With the passing of Christopher Hitchens, Camille Paglia may be the most biting and erudite critic of American culture writing today. Her work in Salon magazine and elsewhere is consistently evenhanded, fresh and provocative, without the mulish tunnel vision so frequently employed by partisans.
Of financial settlements in divorces, they say the best ones leave both parties mad. This is also true of critics, and Paglia is an equal-opportunity provocateur, enraging those on both sides of the ideological line with dispassion. Some writers capture readers with wit, then use it to distract from insufficient knowledge of the subject at hand. Paglia rarely amuses but commands attention in an entertainment-driven society with startling range and clarity. Her massive talents as a thinker and communicator combine in Glittering Images: A Journey Through Art from Egypt to Star Wars, an important new book that can revolutionize your intellectual life, or at least solve all your Christmas gift-giving problems.
Glittering Images is an art book, born of Paglia’s frustration with America’s stubborn ignorance of the history and worth of great art. A career academic, she’s an unlikely devotee of talk radio, but she listens to it regularly and champions it as the one place in American public life where working-class voices can be heard regularly. But talk radio troubles her with its rote vociferous attacks on art and artists. On the AM dial, she writes, “the ruling view among both hosts and callers is that the art world is a sterile dead zone of elitist snobs and that artists are pretentious parasites and con men.”
The accelerating irrelevance of art in modern American life is aggravated by the public schools, where art consists of glue, googly eyes and Popsicle sticks, focusing on puerile creation while ignoring millennia of art history. Colleges, Paglia says, do no better, since art history courses are offered, but rarely required. “With rare exception, colleges have abandoned any notion of a core body of learning,” says the longtime professor at the University of the Arts in Philadelphia. This book then, is a one-woman charge to restore art literacy to a deprived and indifferent population.
The most important question we can ask about art, Paglia says, is, “What lasts, and why?” Glittering Images is her answer, a college-level art appreciation course in 190 pages. It’s possibly the best education that $30 can buy, a challenging yet engrossing survey of the highlights of art from the tombs of Egypt to The Revenge of the Sith.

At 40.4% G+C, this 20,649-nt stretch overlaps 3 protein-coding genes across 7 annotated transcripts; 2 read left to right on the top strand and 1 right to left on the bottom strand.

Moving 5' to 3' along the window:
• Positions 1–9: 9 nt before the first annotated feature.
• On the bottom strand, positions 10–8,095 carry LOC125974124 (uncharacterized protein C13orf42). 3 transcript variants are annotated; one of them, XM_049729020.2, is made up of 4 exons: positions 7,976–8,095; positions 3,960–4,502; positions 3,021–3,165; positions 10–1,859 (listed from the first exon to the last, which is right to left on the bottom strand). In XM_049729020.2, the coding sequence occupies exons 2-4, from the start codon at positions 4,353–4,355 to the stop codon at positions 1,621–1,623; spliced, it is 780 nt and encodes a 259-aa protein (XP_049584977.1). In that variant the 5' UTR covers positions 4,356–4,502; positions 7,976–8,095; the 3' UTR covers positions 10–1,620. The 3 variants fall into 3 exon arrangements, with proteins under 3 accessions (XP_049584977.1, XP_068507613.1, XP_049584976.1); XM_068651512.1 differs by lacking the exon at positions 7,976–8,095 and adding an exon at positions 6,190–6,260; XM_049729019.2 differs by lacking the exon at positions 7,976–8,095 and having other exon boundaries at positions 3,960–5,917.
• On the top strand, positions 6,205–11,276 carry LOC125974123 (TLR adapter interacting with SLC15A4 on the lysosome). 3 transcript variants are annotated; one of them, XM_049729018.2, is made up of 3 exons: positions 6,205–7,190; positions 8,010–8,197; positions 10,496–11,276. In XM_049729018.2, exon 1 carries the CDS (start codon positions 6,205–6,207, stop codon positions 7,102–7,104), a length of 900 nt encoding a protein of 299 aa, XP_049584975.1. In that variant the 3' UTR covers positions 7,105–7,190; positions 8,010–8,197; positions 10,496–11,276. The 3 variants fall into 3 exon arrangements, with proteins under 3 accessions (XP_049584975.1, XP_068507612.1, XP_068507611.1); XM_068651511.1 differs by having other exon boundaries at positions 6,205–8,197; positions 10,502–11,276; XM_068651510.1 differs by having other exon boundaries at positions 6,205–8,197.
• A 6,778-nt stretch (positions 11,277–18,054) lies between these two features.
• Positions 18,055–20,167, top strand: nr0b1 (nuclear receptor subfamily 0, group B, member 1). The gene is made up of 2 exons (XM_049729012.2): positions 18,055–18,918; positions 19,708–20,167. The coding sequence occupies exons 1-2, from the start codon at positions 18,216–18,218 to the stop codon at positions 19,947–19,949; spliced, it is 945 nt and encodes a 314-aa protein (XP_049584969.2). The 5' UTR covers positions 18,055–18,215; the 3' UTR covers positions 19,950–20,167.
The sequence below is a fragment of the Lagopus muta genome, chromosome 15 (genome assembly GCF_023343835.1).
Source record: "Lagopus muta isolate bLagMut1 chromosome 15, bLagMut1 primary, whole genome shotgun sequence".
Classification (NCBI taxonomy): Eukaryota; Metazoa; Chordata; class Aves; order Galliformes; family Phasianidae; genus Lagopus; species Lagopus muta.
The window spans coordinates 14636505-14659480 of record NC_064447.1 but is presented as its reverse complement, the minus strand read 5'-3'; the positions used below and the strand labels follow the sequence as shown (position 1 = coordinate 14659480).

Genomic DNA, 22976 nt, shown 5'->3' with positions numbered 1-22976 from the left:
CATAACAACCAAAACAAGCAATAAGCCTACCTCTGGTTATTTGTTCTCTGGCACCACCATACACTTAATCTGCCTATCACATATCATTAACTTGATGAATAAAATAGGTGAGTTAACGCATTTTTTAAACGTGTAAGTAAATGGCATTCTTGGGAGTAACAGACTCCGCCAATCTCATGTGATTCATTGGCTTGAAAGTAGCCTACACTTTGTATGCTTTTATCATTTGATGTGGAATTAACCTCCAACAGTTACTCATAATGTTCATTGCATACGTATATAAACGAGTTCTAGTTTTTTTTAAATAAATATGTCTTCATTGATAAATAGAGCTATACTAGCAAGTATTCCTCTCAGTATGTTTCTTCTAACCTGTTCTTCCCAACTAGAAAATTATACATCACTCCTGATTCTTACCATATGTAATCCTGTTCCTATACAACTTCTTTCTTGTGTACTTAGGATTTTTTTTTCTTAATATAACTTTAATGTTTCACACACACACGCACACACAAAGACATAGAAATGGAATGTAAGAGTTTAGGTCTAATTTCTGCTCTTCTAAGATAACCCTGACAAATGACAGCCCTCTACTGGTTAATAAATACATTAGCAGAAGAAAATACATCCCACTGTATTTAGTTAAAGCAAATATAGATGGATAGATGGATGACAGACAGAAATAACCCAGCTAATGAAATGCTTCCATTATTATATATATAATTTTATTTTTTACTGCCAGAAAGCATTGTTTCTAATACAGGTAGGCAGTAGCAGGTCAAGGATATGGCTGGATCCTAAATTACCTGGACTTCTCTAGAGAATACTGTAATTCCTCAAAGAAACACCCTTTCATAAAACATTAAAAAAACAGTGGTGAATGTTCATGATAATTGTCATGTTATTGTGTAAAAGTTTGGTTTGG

Yes, those Sith. Paglia believes that filmmaker George Lucas is the greatest artist of our time and that the molten landscape in which Anakin Skywalker battles Obi-Wan Kenobi is a Mustafarian masterpiece of art. If you, like many, would like to forget all the Star Wars prequels, you might be inclined to ignore this book just based on that. But hear her out. Lucas, she convincingly argues, is an artist of the highest order, a digital visionary whose work is on par with the masters. If this remains troubling, just skip the last chapter and read the rest.
Paglia’s breadth of knowledge is staggering as she leads the reader through a glossy museum of images: among them, the tomb of Queen Nefertari, the mysterious Cycladic idols, the maimed sculpture of the Delphi charioteer, Donatello’s Mary Magdalene, Bernini’s Chair of St. Peter, Jacques-Louis David’s The Death of Marat, Claude Monet’s Irises and George Grosz’s Life Makes You Happy!
She covers household names like Pablo Picasso, Andy Warhol and Jackson Pollock and gives equal treatment to lesser-known artists like the African-American painter John Wesley Hardrick, whose paintings, she fears, rest in many attics and closets across the Midwest because of both his prodigious output and relative obscurity.
The time travel of this book is vast, but not disconcertingly so. Each chapter is a lecture, flavorful and succinct, and the reader emerges with a history of the artist, a sense of the world he or she lived in, and the fundamentals of the style to which the work belongs. At the conclusion of this book, we’re not employable as docents, but we are able to hold forth much more competently when the subject of art comes up at a dinner party.
Paglia is the rare academic operating at full mental thrust without disdain for those not similarly engaged. Glittering Images may not revolutionize the way America sees art, because it’s a necessarily a book made of dead trees in an age freshly dominated by e-readers. But it’s capable of changing hearts and minds, and should be required reading for anyone who doesn’t know an Expressionist from an Impressionist. At minimum, it will look terrific on your coffee table. A+ —Jennifer Graham